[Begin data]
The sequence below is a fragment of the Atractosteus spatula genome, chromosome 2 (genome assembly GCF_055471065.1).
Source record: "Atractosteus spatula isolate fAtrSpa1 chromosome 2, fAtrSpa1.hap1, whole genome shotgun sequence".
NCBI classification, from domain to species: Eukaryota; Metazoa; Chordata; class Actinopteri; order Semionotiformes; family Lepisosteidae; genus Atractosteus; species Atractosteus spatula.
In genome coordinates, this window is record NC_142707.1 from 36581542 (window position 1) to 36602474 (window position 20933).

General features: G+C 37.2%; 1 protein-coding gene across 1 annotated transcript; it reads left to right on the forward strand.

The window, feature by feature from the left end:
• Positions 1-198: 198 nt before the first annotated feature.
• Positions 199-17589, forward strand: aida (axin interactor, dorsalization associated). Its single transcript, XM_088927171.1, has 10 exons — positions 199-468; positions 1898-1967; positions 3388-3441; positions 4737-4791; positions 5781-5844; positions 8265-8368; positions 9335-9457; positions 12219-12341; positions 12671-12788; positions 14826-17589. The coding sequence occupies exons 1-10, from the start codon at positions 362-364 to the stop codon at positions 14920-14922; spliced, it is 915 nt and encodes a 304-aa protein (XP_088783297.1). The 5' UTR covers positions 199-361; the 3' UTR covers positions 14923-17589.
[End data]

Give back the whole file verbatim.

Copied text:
The sequence below is a fragment of the Atractosteus spatula genome, chromosome 2 (genome assembly GCF_055471065.1).
Source record: "Atractosteus spatula isolate fAtrSpa1 chromosome 2, fAtrSpa1.hap1, whole genome shotgun sequence".
NCBI classification, from domain to species: Eukaryota; Metazoa; Chordata; class Actinopteri; order Semionotiformes; family Lepisosteidae; genus Atractosteus; species Atractosteus spatula.
In genome coordinates, this window is record NC_142707.1 from 36581542 (window position 1) to 36602474 (window position 20933).

General features: G+C 37.2%; 1 protein-coding gene across 1 annotated transcript; it reads left to right on the forward strand.

The window, feature by feature from the left end:
• Positions 1-198: 198 nt before the first annotated feature.
• Positions 199-17589, forward strand: aida (axin interactor, dorsalization associated). Its single transcript, XM_088927171.1, has 10 exons — positions 199-468; positions 1898-1967; positions 3388-3441; positions 4737-4791; positions 5781-5844; positions 8265-8368; positions 9335-9457; positions 12219-12341; positions 12671-12788; positions 14826-17589. The coding sequence occupies exons 1-10, from the start codon at positions 362-364 to the stop codon at positions 14920-14922; spliced, it is 915 nt and encodes a 304-aa protein (XP_088783297.1). The 5' UTR covers positions 199-361; the 3' UTR covers positions 14923-17589.